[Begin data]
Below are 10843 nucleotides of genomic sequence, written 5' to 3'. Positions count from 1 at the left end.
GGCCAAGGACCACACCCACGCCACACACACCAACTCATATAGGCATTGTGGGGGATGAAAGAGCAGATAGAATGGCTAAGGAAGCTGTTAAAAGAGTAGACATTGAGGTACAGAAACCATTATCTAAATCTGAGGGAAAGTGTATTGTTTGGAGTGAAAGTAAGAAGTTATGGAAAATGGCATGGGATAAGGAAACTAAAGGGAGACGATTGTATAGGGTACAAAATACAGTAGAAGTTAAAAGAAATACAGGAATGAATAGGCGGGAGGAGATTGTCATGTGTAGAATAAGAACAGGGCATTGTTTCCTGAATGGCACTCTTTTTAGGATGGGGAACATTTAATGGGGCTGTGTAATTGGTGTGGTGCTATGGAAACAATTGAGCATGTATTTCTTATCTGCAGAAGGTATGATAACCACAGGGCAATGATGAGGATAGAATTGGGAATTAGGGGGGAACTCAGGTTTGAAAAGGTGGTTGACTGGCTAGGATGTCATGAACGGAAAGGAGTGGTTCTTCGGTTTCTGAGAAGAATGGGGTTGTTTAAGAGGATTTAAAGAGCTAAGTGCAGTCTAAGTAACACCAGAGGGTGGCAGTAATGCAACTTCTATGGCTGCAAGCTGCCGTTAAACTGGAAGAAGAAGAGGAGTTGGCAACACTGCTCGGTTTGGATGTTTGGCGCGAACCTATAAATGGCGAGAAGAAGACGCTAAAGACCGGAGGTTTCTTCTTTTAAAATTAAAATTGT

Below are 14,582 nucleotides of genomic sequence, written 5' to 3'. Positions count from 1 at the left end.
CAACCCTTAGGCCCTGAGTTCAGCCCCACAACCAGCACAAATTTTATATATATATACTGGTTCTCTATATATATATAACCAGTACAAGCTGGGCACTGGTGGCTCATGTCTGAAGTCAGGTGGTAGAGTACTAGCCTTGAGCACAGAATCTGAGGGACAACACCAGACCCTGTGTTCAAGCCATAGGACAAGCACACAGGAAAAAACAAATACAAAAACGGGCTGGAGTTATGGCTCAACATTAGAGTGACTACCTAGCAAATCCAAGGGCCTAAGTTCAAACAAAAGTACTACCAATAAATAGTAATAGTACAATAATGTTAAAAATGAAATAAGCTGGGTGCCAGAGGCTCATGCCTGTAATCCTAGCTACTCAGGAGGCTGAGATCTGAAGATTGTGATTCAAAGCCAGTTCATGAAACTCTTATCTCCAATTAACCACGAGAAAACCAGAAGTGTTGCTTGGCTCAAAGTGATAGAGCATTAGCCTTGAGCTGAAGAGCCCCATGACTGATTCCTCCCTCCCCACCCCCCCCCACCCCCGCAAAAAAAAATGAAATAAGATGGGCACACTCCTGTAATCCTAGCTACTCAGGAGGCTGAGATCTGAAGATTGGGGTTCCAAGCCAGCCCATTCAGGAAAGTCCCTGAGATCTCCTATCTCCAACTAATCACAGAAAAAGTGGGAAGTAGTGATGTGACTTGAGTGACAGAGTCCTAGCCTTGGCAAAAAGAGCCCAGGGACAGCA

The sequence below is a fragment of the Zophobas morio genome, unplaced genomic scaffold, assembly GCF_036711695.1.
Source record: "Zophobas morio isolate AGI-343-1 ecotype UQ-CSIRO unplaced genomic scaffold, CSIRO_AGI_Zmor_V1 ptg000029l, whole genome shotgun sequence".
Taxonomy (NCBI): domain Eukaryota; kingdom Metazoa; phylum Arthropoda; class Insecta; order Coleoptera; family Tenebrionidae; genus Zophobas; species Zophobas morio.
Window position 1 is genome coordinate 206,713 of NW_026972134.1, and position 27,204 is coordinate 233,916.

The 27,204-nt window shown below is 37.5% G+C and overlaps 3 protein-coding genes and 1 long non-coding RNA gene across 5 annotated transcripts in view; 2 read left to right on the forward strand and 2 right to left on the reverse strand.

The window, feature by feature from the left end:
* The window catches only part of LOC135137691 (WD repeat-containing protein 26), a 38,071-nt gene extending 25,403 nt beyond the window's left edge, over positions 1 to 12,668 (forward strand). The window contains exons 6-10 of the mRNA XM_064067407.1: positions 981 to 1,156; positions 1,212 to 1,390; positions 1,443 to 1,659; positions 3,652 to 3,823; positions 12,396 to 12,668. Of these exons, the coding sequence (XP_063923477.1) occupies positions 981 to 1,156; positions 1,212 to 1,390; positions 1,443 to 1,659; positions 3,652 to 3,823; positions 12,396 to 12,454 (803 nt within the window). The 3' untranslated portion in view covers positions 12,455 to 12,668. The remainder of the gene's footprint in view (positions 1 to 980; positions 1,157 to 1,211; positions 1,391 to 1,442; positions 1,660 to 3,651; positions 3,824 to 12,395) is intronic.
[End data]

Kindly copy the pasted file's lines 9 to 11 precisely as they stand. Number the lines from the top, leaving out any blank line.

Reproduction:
The 27,204-nt window shown below is 37.5% G+C and overlaps 3 protein-coding genes and 1 long non-coding RNA gene across 5 annotated transcripts in view; 2 read left to right on the forward strand and 2 right to left on the reverse strand.

The window, feature by feature from the left end:
* The window catches only part of LOC135137691 (WD repeat-containing protein 26), a 38,071-nt gene extending 25,403 nt beyond the window's left edge, over positions 1 to 12,668 (forward strand). The window contains exons 6-10 of the mRNA XM_064067407.1: positions 981 to 1,156; positions 1,212 to 1,390; positions 1,443 to 1,659; positions 3,652 to 3,823; positions 12,396 to 12,668. Of these exons, the coding sequence (XP_063923477.1) occupies positions 981 to 1,156; positions 1,212 to 1,390; positions 1,443 to 1,659; positions 3,652 to 3,823; positions 12,396 to 12,454 (803 nt within the window). The 3' untranslated portion in view covers positions 12,455 to 12,668. The remainder of the gene's footprint in view (positions 1 to 980; positions 1,157 to 1,211; positions 1,391 to 1,442; positions 1,660 to 3,651; positions 3,824 to 12,395) is intronic.